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8.8.10

Free Bach from the HIPsters (Part 1)














Our enjoyment from conductors and ensembles like Nikolaus Harnoncourt, René Jacobs, and Rinaldo Alessandrini, the Orchestre Révolutionnaire et Romantique, Akademie für Alte Musik Berlin, and the Quatuor Mosaique shows us how much historicism has enriched our musical experiences.

But it has done so by effectively, severely curtailing them, by stigmatizing alternative approaches interpretations. How? Because historicism, as useful and as necessary a concept enabling restorative work it is, happens to go against the very grain of the music it purports to save: It kills off improvisatory interpretation. While it removes layers of accumulated bad habits called ‘tradition’, it assigns a new rigidity in how music is to be consumed which takes away the freedom—expected, anticipated, and encouraged—to add, adapt, and alter music to circumstance, ability, whim, and current fashion.

HIP restaurateurs have, in saving the original substance, unwittingly killed the spirit of early music. Akin to the Greek statues that became white marble perfections that have less in common with the (colorful) original than it does with our projections of presumed purity. I cannot tell how much an achingly earnest, painstakingly researched, historical instrument-using, pitch-adjusted small ensemble performance of a baroque work shares in common with the original. But perhaps it isn’t more than our belief how the Barberini Faun ought to look (just like the Roman copy: white marble) has in common with the (speculative) original, completely covered in ‘garish’ colors.

This is not the beginning of an article bashing historically informed performances or its practitioners. I love them. The interpretive laziness they’ve put an end to, alone! Thank goodness for the Bach cantatas of Philippe Herreweghe, the Mozart operas of René Jacobs, the Haydn Creation of McCreesh, Adrian Chandler’s Vivaldi, Marc Minkowski’s Handel, or John Elliot Gardiner’s Brahms. It is not their wonderful work that has done any damage per se, but the historicism behind it that makes us more receptive to the efforts of the aforementioned and less so to other, different concepts. The open range of genuinely contemporary (as opposed to eternal) emotions expressed through an old artwork is now only present in opera stagings. But dare anyone mess with the music; the perpetrators would have a pack of critics on their back.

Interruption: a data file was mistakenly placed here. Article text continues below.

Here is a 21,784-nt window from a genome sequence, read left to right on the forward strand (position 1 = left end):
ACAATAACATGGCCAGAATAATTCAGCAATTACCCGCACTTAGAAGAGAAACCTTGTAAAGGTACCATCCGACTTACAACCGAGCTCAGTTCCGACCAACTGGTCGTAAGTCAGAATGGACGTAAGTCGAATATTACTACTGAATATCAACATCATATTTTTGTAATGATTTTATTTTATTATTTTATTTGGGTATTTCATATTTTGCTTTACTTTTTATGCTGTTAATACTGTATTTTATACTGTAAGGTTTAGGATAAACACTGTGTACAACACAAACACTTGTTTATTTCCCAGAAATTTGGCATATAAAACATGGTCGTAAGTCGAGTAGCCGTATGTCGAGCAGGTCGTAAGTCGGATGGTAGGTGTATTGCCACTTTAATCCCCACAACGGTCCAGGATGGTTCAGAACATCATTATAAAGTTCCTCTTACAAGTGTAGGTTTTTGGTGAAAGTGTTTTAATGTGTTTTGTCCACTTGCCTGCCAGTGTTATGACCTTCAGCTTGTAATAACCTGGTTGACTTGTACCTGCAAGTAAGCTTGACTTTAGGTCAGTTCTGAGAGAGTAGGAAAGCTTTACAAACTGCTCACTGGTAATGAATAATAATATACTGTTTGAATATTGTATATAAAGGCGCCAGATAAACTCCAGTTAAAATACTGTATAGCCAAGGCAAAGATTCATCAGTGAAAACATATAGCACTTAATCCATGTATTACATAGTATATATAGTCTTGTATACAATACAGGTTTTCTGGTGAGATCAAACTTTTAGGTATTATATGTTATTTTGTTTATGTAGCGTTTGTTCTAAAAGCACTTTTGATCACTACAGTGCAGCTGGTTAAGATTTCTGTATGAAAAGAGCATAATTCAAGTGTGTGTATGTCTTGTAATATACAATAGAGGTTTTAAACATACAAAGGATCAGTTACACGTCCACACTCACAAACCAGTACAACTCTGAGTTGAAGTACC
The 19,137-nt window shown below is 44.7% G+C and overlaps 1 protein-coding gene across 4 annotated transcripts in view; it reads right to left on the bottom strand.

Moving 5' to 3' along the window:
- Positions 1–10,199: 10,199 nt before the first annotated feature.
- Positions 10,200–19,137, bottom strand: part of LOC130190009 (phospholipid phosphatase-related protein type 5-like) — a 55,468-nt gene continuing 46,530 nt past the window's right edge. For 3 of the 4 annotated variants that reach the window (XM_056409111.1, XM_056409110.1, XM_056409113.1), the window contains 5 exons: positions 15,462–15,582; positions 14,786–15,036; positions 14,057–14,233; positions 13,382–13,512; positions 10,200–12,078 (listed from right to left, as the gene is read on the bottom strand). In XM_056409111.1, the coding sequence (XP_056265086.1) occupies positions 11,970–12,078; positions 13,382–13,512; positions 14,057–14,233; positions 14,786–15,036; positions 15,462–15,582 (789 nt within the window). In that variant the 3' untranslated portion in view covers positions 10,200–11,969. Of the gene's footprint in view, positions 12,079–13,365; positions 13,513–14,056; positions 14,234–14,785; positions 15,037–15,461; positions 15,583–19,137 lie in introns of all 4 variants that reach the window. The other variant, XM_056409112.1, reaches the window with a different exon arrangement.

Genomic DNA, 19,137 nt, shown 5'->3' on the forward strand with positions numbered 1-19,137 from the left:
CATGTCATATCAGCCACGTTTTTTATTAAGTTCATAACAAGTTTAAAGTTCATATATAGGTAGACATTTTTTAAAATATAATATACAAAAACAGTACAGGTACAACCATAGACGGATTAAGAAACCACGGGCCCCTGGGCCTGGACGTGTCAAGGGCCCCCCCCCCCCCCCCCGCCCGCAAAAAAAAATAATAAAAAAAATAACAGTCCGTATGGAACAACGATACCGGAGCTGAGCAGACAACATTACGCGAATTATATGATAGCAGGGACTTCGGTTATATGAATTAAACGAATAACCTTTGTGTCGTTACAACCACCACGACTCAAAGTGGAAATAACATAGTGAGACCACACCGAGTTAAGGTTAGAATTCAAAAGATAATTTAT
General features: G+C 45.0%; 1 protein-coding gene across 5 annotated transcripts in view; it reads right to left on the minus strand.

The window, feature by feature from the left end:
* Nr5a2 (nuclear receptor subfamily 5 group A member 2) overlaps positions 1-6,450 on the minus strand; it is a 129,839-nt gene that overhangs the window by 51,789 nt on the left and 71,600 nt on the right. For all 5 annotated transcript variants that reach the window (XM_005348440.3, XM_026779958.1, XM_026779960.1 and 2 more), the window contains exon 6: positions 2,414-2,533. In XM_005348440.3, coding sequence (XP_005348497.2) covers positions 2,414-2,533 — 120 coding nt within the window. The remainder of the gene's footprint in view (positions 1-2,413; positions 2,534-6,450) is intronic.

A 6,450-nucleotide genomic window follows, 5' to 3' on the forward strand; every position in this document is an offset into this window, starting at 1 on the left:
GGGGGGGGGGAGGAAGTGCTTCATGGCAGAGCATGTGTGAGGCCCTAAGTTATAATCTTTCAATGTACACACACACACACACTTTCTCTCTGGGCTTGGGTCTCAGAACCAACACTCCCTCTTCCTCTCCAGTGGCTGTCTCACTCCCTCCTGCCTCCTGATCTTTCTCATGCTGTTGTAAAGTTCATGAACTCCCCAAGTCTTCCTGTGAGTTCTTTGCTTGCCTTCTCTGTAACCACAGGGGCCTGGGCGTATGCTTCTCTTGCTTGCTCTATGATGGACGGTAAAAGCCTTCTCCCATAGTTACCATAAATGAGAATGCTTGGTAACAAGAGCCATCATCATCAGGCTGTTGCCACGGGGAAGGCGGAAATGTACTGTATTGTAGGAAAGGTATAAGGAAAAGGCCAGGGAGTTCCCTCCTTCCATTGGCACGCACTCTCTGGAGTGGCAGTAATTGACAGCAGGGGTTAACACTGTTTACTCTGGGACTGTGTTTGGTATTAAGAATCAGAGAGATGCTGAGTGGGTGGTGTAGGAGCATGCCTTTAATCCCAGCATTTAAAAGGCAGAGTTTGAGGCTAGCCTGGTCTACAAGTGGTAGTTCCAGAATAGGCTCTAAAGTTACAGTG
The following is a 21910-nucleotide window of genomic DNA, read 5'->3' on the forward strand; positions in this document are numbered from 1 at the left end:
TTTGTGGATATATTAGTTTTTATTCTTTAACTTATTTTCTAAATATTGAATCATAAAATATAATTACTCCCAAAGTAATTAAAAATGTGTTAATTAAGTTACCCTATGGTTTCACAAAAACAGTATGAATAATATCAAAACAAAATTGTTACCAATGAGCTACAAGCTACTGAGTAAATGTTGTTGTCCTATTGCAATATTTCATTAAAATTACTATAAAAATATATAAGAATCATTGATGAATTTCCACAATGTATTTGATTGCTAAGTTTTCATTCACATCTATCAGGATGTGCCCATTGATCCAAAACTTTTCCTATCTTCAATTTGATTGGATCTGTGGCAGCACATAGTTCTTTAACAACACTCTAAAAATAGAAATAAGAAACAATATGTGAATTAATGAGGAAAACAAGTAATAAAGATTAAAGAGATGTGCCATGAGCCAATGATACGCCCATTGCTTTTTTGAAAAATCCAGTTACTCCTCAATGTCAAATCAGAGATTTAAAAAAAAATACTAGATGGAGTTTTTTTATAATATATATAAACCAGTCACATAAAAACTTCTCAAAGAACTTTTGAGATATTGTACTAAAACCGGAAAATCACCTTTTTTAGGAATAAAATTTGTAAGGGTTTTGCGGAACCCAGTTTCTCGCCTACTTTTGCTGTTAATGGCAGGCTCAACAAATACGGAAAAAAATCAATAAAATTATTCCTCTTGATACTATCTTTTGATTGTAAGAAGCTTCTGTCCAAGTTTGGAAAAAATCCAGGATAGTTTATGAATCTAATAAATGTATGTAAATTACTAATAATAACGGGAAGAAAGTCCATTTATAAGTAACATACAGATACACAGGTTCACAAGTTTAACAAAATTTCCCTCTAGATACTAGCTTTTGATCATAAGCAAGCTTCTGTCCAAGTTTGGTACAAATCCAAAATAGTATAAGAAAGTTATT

Like a new species set free in an alien environment, historicism ceases to be enriching and begins to be stifling when there is a trend to de-diversify in the music world, when projects that might once have felt natural are now not undertaken. We still play Bach on the piano, of course, but where is the Matthew Passion with Christian Thielemann?*[1] The thought alone would seem absurd to some. But might he not also feel the urge to play this apex of Western musical achievement? (He does.) And in a way that his musical conscience would dictate him? I, for one, want to hear that, because I think we’d be the poorer for not having heard it.

Of course it would be radically different from Konrad Junghänel’s. It would have to be. But is it any less ‘valid’ for that? Historicism says yes, I say no. And yet we don’t have a Thielemann Matthew Passion, or Barenboim Monteverdi, or Handel with James Levine. And Simon Rattle’s Haydn gets mocked. An anti-Zeitgeist baroque or even classical project could count on ruthless criticism these days, and the dismissive attitude (even before any actual concert had taken place) could be bet large sums of money on. Even Haydn and Mozart are slowly disappearing from regular Philharmonic programs, which is why it is Dennis Russell Davies’ declared mission to ‘wrest [them] from the jaws of the period performers. (See also “Why Haydn Should Be Mandatory”.) As long as the historicist attitude is as prevalent as it is now, we are depriving ourselves of a constantly rejuvenated classical music scene where works are not only re-interpreted into the HIP, but all conceivable directions. It’d be an important first or second step after we have learned not to take classical music so darn seriously. (Right after we re-learn to clap after the first movement of the Tchaikovsky Violin Concerto. But that’s a topic for a different day.)